Blog Feb 2024

Nutrition & Processing

Ultra processed food is one of the hottest topics in the sector. Learn more about why there’s so much controversy, so little by way of consensus, and the opportunities available...

In this insight, we summarise the takeaways from our Food Hub interview with Dr Helen Clubb on the topic of ultra-processed food. Helen originally trained as a physicist, and has been working on multidisciplinary food and beverage projects at Innovia for more than ten years. It follows that she is also an incredible cook: her homemade marshmallows are particularly well received in the office.

To watch the full interview, please visit


What is ultra-processed food?

Ultra-processed food (UPF) is a decades-old concept, originally developed to help scientists better understand the relationship between diet and health outcomes. In the academic research which led to the birth of the concept, it was found that meaningful correlations only existed between health outcomes and broader food categories, and not between specific food types. This led to the development of the NOVA Framework, which classifies foods according to the level of processing they have received. UPF is typically considered to be a food that has been produced in industry, is high in fat, salt and sugar, and contains additives. However, this definition remains controversial due to several challenges against the science underpinning the NOVA framework.


Is the Nova framework reflective of the current science in nutrition and health?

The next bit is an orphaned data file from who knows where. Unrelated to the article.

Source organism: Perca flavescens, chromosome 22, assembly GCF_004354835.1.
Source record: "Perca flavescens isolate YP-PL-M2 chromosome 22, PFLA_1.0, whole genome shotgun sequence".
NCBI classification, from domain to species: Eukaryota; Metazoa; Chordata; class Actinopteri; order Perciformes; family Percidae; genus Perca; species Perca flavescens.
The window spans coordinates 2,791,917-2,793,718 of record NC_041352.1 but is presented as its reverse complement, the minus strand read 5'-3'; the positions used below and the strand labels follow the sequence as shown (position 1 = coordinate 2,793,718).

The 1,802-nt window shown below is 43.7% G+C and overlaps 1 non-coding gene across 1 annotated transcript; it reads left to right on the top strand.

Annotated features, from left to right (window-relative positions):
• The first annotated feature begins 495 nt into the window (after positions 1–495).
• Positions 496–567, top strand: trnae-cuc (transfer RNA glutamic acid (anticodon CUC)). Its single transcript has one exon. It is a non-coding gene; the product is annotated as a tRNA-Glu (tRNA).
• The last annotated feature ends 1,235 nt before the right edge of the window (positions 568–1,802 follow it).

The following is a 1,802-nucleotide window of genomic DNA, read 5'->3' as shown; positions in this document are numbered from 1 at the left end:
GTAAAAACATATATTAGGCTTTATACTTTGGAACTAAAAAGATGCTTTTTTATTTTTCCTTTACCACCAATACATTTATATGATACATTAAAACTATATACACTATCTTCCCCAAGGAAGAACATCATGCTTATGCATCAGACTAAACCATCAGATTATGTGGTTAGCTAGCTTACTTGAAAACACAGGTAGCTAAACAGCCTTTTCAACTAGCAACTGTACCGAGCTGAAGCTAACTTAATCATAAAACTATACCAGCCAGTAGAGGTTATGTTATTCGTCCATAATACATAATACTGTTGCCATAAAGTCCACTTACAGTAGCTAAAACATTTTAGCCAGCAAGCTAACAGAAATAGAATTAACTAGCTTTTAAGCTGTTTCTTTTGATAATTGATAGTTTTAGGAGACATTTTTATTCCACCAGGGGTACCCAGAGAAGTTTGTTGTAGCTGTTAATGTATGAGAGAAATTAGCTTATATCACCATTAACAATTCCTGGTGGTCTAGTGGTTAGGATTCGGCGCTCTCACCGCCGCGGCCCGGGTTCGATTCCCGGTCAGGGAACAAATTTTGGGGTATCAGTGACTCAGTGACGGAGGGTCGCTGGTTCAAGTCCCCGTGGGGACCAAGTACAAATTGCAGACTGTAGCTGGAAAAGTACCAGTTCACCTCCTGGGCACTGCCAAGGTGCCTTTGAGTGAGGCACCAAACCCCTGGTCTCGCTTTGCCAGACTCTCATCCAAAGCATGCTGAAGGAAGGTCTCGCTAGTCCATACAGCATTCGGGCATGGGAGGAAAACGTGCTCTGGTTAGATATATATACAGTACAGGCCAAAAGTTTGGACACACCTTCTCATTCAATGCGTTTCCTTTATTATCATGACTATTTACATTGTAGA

We still have a lot to understand. NOVA has inspired research focused on the mechanisms happening around food as it is processed in the body. For example, when you eat a whole apple, you’re ingesting a lot of water, fibre and fructose. The presence of the water and the fibre will make a big difference to what the body does with the fructose. If you drink apple juice instead, your body will absorb that fructose more quickly, and as a result will deal with it in a different way. A lot of this science, surrounding the ways in which the body processes food, is still emerging.


So is all food processing bad?

Absolutely not. I think we forget just how much we’ve gained from food processing. Food processing has radically reduced the incidence of foodborne disease, and the cost of feeding the world. We wouldn’t be able to feed the 8 billion people on our planet if we didn’t have processed food.


Why can’t we just use what we know about UPF to make food better?

Some of the mechanisms that are proposed to explain the correlations between diet and health outcomes relate to modifications made to the matrix of the food. But you need to change the matrix to create desirable textures, e.g. making foods crispy or crunchy. There is a potential trade-off between making foods that are desirable and foods that are optimised for the body – but remember that the science here is still unclear. If the trade-off is real then it will be hard to innovate around!


What advice would you give to people working in food companies or industry on how to approach the topic of UPF?

Remember that there is no such thing as an “unhealthy food”. There is only an “unhealthy diet”. So it can be considered “fine” to eat these foods in moderation, but it’s their excessive consumption that we need to be worried about. Overall, it’s a very complex topic, with a set of problems that no food company can solve on its own. But there is an opportunity for companies to make a positive change through helping their consumers to enjoy processed foods in moderation, and as part of an overall healthy diet.

If you want to know more on ultra-processed foods, please get in touch or visit: